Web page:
Rural areas 'may not benefit from BDUK' header image

The benefits of the government's Broadband Delivery UK (BDUK) programme may not be felt in rural areas.

This is according to the website ISPreview, which has questioned the impact the project will have on countryside communities. 

BDUK aims to bring super-fast broadband to 90 per cent of UK households, while the remaining ten per cent will be guaranteed a minimum connection speed of two Mbps. 

However, ISPreview claimed that "contrary to a lot of the political spin" much of the work carried out through the project will be in urban areas and a significant amount of rural locations could fall into the final ten per cent.

The site said it is currently unclear which parts of the UK will not benefit from the BDUK programme due to the government and BT - the only internet service provider (ISP) authorised by the scheme - choosing to protect the information. 

According to broadband blog Br0kenTeleph0n3, the Independent Networks Cooperative Association (INCA) used the Freedom of Information Act to request details of the project from several local councils, but all have been rejected.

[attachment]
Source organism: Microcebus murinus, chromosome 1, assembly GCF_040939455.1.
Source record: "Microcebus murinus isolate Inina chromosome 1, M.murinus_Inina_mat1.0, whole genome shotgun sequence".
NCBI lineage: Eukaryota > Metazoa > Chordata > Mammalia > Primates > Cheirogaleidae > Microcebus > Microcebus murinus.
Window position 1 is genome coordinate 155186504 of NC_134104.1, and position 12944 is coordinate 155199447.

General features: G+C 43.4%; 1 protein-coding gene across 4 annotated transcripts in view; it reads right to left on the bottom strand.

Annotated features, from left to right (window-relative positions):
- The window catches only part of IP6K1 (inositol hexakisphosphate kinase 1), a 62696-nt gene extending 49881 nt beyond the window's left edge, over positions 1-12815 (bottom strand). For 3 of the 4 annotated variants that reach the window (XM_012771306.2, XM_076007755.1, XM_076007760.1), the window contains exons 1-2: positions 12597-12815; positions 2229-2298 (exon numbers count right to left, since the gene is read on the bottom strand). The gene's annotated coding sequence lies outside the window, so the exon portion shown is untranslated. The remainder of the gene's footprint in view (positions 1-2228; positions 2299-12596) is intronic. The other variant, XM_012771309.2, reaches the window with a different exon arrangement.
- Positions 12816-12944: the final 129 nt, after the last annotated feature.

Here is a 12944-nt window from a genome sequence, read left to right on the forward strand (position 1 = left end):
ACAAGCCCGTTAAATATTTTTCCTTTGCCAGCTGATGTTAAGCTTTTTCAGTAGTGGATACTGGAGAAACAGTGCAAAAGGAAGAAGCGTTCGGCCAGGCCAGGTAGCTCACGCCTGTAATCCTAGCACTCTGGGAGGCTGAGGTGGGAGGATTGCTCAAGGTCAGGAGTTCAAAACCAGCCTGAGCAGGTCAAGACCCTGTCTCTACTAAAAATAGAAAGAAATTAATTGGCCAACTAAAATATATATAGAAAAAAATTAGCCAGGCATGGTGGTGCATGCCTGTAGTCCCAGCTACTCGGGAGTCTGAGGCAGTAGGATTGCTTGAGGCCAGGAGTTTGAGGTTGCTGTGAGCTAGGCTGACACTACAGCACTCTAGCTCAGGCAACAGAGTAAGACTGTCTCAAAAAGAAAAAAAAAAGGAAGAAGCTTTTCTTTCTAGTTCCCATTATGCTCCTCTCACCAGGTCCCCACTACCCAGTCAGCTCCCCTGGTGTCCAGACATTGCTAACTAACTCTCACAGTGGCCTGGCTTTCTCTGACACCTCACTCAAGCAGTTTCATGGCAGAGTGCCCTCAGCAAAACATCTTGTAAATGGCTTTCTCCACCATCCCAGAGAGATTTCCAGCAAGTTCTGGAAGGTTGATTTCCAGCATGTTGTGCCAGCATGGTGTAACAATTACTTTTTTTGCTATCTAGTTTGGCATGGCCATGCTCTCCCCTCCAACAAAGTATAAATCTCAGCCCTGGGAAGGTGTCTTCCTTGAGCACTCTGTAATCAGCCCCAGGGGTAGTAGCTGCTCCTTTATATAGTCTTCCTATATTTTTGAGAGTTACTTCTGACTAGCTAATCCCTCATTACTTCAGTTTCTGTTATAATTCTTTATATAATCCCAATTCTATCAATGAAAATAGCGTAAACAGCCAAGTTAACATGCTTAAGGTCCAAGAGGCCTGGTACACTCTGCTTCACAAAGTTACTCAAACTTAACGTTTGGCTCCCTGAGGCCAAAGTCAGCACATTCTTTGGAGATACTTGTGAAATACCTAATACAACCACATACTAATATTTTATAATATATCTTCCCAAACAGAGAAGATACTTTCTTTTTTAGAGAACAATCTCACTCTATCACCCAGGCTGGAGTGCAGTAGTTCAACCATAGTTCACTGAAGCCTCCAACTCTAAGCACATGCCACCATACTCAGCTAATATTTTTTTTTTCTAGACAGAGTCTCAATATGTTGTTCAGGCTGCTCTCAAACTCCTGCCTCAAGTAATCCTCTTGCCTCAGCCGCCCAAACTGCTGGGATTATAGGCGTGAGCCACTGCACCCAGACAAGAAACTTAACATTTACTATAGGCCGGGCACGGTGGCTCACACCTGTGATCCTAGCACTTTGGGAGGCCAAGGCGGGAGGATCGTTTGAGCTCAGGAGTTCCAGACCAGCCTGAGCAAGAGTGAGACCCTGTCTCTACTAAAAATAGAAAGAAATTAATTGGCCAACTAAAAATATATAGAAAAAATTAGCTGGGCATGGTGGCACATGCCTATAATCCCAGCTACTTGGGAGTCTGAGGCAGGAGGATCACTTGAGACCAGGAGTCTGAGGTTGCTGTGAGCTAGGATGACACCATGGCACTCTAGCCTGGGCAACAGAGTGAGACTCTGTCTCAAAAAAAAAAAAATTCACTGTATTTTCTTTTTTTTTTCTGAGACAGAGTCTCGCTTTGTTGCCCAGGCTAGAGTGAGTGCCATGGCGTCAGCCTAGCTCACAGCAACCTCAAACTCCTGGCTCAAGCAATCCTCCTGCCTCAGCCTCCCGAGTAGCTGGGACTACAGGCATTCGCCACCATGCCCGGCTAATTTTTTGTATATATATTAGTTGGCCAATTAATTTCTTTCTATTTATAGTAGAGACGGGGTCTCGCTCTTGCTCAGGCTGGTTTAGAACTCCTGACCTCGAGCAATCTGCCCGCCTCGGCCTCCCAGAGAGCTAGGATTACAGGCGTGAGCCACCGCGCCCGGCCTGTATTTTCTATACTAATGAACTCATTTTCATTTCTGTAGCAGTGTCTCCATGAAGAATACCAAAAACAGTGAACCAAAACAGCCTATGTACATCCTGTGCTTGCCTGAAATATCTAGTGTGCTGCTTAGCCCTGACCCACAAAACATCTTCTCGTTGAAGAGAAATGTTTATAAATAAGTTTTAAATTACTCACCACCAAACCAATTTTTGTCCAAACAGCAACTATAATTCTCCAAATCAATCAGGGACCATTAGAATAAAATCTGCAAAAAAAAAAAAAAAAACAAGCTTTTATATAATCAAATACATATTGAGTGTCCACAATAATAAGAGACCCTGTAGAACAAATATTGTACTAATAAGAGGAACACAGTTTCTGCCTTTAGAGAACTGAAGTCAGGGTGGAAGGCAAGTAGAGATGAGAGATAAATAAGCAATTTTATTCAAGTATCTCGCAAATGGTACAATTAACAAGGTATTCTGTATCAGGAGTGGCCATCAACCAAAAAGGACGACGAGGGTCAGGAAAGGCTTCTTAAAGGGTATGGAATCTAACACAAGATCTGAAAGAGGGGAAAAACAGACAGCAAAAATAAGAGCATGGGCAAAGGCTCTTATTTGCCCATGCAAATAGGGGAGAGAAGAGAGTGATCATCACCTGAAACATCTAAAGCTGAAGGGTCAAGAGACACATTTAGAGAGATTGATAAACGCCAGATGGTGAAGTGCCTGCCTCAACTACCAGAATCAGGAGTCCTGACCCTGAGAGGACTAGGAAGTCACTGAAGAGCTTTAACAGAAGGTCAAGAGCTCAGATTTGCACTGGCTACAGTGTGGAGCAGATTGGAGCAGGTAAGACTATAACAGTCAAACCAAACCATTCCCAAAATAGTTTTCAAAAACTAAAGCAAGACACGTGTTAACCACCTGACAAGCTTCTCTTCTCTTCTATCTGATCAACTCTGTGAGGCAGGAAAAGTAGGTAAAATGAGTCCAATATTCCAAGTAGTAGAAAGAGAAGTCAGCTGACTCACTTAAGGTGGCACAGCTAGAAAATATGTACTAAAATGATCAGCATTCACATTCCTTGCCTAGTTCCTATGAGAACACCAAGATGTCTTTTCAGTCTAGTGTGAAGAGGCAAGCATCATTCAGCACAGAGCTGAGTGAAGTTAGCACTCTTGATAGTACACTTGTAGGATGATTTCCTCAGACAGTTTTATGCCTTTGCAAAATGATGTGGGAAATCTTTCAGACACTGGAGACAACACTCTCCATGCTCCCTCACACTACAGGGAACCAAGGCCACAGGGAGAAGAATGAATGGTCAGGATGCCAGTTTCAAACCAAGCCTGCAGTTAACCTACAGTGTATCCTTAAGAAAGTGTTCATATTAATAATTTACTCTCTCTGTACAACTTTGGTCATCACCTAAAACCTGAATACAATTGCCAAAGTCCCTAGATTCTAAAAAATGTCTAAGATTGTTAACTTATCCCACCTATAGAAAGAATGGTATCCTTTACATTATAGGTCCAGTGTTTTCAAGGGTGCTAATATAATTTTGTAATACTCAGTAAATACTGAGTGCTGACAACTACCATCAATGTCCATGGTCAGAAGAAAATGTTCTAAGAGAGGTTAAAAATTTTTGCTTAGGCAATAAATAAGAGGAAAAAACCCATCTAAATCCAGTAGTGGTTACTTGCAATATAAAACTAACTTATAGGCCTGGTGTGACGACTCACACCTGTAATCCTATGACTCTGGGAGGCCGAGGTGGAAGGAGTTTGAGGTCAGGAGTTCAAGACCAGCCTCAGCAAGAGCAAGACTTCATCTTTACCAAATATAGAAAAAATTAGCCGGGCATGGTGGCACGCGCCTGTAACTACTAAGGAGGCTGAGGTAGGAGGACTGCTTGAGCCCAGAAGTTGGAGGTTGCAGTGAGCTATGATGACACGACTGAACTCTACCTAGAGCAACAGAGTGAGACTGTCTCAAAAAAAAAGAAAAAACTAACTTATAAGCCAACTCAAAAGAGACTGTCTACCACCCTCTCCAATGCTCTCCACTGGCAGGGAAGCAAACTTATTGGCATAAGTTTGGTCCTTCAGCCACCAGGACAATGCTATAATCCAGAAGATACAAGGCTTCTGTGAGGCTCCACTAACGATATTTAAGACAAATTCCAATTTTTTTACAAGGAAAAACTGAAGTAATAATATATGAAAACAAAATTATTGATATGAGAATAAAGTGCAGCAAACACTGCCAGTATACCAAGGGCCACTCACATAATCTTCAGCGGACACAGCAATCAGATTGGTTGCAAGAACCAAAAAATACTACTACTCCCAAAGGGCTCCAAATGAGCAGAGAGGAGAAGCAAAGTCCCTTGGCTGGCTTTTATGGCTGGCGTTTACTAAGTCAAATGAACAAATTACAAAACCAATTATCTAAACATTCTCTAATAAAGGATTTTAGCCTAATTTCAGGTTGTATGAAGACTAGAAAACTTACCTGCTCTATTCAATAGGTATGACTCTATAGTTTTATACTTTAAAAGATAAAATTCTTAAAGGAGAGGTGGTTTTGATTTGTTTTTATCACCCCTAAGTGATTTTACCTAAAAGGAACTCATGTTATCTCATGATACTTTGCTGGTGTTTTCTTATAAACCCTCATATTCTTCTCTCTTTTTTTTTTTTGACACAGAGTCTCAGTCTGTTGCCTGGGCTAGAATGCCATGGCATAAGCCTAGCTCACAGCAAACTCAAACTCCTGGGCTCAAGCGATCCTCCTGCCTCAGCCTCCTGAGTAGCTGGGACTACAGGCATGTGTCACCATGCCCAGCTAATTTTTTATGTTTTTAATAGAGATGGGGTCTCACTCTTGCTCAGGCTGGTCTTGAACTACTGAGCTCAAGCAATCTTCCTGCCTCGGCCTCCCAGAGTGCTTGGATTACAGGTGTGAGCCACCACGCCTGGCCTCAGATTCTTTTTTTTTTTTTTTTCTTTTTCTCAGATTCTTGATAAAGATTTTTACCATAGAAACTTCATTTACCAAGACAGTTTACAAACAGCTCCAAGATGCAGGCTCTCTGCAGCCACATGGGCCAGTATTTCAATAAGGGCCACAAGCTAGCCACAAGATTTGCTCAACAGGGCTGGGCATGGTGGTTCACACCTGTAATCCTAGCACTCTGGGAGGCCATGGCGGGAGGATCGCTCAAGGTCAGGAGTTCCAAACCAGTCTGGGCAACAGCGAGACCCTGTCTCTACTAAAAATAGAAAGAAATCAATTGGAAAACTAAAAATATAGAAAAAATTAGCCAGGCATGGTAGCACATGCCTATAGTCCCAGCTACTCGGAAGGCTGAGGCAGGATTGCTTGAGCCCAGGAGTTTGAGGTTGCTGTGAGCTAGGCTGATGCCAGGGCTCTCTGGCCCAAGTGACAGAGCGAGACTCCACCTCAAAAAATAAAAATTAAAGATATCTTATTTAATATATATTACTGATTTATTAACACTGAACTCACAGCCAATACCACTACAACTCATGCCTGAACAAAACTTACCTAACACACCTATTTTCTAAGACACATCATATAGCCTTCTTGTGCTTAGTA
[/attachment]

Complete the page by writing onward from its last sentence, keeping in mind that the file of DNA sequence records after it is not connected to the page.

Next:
ISPreview suggested this may have a detrimental effect on competition in the broadband industry, as the chances of ISPs choosing to invest in improving services in the final ten per cent are slim if they do not know where these areas are located.

Malcolm Corbett, INCA chief executive, told Br0kenTeleph0n3: "Effectively it means that the locations that BT is being paid by the taxpayer to deliver to, along with those that are out of scope,are confidential."

He added that he "can't see why" any ISP would be willing to invest in rural broadband under these circumstances. 

The issue of improving internet access in rural areas is important as a number of studies have found that connection speeds in the countryside are well below those in large towns and cities.

Earlier this year, Ofcom revealed that the average download speed in rural households is 5.1 Mbps, compared to 13.9 Mbps in urban areas.

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Posted by Craig Roberts